The CCP’s defense of its repression echoes a familiar logic, though in fake “anti-imperialist” garb. It’s claimed defense of “sovereignty” and “stability” is in reality a protection of capital’s interests, be it the bureaucratic capital of Chinese state firms or Western investments in banks like HSBC. In truth, Washington’s elites have no intention of subverting ‘Chinese sovereignty’ (itself a fascistic legal concept bolstered by Beijing-appointed political advisors in Hong Kong borrowing ideas from Nazi jurists). Within the ranks of ruling class economists and politicians there is a consensus of inter-imperial cooperation that happens across global institutions, from the IMF to joint U.S.-China oil drilling projects. Even Trump and his far-right cronies ignore the situation in Xinjiang and Hong Kong whenever the trade war ebbs. The fluctuating, inconsistent relationship between Trump and Xi suggests that Trump’s strong anti-China response earlier this month may be a short phase, easily subject to change with shifting economic and political winds.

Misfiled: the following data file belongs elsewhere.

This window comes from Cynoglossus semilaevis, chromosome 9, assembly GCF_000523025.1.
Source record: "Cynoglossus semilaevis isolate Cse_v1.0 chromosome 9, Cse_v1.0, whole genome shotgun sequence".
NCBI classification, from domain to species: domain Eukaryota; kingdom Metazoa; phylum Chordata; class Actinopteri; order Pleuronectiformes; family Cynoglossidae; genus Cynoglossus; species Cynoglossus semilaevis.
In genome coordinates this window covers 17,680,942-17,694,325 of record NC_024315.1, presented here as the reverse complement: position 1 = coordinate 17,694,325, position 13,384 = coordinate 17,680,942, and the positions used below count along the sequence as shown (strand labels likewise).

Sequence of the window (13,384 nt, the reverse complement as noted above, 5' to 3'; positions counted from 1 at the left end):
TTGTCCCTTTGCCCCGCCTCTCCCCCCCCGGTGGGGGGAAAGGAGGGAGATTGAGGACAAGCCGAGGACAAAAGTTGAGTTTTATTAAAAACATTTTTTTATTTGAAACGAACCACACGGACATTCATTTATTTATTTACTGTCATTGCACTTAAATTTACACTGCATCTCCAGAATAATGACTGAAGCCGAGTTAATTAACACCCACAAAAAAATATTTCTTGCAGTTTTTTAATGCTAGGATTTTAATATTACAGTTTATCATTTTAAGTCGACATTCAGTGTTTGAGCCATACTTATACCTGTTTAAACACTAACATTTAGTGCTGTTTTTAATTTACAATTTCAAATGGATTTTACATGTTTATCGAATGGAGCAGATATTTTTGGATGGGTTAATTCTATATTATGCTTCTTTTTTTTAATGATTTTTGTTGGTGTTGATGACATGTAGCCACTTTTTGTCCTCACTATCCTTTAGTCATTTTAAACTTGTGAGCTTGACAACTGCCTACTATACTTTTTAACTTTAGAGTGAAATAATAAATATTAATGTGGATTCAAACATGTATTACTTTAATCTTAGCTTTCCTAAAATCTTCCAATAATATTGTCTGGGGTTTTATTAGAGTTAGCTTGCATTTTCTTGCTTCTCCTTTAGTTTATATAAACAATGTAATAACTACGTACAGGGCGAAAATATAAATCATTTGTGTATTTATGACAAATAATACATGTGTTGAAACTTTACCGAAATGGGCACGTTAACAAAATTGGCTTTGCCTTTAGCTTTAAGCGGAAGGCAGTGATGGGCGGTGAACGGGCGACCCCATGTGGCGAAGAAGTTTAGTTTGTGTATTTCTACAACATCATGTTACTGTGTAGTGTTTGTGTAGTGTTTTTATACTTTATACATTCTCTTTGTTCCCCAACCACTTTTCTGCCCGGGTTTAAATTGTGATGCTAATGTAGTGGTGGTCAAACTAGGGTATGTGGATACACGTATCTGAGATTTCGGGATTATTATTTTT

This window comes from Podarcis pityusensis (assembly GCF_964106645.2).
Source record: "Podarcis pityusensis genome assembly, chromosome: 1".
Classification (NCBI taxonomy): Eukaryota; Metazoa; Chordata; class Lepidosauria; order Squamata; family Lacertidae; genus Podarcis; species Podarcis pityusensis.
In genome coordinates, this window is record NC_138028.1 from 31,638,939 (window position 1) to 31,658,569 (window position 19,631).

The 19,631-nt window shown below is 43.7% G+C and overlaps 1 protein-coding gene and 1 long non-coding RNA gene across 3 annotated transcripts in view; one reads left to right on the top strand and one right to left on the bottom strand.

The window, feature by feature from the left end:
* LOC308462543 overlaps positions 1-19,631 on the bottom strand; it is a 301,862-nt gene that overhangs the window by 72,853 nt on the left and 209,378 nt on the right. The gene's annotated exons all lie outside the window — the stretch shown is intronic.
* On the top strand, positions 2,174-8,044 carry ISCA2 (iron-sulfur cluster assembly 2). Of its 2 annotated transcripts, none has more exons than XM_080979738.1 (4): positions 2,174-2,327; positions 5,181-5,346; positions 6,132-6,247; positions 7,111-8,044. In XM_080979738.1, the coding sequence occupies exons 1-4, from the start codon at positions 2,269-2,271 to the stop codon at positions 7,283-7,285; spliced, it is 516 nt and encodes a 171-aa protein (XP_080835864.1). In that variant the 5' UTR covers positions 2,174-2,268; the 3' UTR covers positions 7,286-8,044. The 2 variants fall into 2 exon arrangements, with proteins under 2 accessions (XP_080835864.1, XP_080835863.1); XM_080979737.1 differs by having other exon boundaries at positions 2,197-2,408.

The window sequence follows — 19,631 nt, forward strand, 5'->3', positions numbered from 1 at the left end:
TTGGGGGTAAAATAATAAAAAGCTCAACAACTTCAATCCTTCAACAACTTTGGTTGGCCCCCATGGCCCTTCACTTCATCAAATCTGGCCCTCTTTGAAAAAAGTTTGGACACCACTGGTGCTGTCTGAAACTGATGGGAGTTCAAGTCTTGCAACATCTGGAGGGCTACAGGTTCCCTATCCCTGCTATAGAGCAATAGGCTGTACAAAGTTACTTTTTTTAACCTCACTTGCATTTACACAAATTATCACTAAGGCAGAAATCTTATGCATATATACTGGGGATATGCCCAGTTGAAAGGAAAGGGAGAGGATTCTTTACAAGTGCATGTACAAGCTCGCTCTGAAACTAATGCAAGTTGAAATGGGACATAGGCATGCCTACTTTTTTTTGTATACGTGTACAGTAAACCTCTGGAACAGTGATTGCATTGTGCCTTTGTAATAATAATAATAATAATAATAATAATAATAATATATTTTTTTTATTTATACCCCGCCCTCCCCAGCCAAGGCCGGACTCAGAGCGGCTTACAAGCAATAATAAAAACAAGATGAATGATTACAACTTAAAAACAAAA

Left support of the protest movement has been neutralized by far-right outlets and journalists that sow disinformation by cherry-picking narratives, to establish a false depiction of a complex resistance movement, in order to protect the interests of capital. These perspectives view any state they deem sufficiently opposed to the U.S. empire, no matter how openly right-wing and authoritarian, as ‘anti-imperialist’ and worthy of critical support. While they pose as being staunchly anti-imperialist with their binaristic, “anti-hegemonic” worldview, the truth is that they are only selectively critiquing imperialism. These inconsistencies, represented by publications like Grayzone, completely whitewash the history of U.S.-China inter-imperial collusion in order to demonize any struggles against authoritarian capitalism, making it all the more imperative to combat these false narratives and deplatform their purveyors. This disinformation includes conspiracy theories which suggest that U.S. funding completely determines and directs certain mass movements; thus discrediting and delegitimizing these struggles against state violence. Furthermore, these writers apply the same logic to invalidate other struggles from launching smear campaigns against domestic, Black-led community organizations like Black Visions Collective, to women speaking up against gendered violence in Mexico.